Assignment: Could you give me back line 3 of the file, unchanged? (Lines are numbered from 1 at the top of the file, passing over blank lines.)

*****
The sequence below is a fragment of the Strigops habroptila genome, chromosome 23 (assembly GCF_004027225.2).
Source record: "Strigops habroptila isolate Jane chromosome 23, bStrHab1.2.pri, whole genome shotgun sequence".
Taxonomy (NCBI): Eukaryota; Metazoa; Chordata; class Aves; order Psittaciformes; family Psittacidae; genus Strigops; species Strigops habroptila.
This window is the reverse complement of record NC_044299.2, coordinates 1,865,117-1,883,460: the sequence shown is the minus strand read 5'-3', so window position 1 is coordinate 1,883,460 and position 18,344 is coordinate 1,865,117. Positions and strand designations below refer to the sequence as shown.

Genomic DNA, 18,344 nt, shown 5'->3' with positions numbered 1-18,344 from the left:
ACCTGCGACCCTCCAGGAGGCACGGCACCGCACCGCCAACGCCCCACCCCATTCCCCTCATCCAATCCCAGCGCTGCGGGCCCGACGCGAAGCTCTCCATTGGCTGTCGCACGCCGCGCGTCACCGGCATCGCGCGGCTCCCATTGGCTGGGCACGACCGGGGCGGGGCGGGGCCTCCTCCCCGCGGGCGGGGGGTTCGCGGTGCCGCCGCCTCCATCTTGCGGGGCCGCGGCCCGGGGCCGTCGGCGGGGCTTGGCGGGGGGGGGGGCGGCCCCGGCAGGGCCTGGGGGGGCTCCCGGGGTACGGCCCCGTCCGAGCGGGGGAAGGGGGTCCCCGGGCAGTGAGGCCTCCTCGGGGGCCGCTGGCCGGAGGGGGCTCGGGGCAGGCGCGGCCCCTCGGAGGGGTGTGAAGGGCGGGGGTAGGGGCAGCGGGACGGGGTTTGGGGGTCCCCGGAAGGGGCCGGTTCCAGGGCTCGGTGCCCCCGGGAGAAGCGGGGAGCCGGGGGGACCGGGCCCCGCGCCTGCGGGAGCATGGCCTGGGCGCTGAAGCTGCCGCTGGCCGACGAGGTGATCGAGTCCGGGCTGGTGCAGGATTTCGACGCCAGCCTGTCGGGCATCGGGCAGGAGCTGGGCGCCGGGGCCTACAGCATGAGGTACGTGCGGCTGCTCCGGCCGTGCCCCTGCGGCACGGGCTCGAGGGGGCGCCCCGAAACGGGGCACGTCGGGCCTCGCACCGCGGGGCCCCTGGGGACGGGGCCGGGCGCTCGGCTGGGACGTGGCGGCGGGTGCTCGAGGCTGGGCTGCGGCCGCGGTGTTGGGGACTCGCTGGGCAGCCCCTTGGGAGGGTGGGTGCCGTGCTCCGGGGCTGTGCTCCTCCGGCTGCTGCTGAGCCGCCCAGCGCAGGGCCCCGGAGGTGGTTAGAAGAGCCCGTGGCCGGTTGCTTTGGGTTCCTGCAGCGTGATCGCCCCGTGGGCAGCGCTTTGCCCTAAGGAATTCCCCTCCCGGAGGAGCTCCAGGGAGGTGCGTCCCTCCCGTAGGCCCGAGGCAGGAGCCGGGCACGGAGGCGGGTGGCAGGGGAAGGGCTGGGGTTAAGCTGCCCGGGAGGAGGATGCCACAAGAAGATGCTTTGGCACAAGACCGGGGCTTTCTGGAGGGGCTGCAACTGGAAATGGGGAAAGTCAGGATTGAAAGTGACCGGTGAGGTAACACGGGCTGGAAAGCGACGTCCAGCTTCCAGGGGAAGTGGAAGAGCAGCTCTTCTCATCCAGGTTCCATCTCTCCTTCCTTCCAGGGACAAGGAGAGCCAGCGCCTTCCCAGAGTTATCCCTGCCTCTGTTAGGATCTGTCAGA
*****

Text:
Taxonomy (NCBI): Eukaryota; Metazoa; Chordata; class Aves; order Psittaciformes; family Psittacidae; genus Strigops; species Strigops habroptila.